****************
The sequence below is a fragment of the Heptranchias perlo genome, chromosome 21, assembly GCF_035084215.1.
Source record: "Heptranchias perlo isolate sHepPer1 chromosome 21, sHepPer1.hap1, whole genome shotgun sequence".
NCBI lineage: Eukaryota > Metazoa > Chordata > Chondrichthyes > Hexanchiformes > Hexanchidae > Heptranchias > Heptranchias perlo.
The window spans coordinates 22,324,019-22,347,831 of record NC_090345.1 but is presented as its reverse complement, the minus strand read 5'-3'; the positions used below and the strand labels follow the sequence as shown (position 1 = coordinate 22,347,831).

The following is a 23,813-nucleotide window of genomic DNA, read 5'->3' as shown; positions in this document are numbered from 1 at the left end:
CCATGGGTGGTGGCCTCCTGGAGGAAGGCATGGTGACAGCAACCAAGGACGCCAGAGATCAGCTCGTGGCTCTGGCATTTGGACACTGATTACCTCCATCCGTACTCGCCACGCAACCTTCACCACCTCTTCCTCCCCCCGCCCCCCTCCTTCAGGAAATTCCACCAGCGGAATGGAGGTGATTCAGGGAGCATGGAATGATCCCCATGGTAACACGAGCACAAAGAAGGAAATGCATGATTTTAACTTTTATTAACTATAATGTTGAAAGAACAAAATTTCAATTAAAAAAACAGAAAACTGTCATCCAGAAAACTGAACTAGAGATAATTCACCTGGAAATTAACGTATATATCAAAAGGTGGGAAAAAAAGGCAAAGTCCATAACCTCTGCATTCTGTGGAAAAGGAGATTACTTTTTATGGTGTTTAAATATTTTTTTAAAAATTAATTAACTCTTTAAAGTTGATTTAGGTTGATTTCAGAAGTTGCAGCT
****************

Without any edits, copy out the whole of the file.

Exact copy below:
The sequence below is a fragment of the Heptranchias perlo genome, chromosome 21, assembly GCF_035084215.1.
Source record: "Heptranchias perlo isolate sHepPer1 chromosome 21, sHepPer1.hap1, whole genome shotgun sequence".
NCBI lineage: Eukaryota > Metazoa > Chordata > Chondrichthyes > Hexanchiformes > Hexanchidae > Heptranchias > Heptranchias perlo.
The window spans coordinates 22,324,019-22,347,831 of record NC_090345.1 but is presented as its reverse complement, the minus strand read 5'-3'; the positions used below and the strand labels follow the sequence as shown (position 1 = coordinate 22,347,831).

The following is a 23,813-nucleotide window of genomic DNA, read 5'->3' as shown; positions in this document are numbered from 1 at the left end:
CCATGGGTGGTGGCCTCCTGGAGGAAGGCATGGTGACAGCAACCAAGGACGCCAGAGATCAGCTCGTGGCTCTGGCATTTGGACACTGATTACCTCCATCCGTACTCGCCACGCAACCTTCACCACCTCTTCCTCCCCCCGCCCCCCTCCTTCAGGAAATTCCACCAGCGGAATGGAGGTGATTCAGGGAGCATGGAATGATCCCCATGGTAACACGAGCACAAAGAAGGAAATGCATGATTTTAACTTTTATTAACTATAATGTTGAAAGAACAAAATTTCAATTAAAAAAACAGAAAACTGTCATCCAGAAAACTGAACTAGAGATAATTCACCTGGAAATTAACGTATATATCAAAAGGTGGGAAAAAAAGGCAAAGTCCATAACCTCTGCATTCTGTGGAAAAGGAGATTACTTTTTATGGTGTTTAAATATTTTTTTAAAAATTAATTAACTCTTTAAAGTTGATTTAGGTTGATTTCAGAAGTTGCAGCT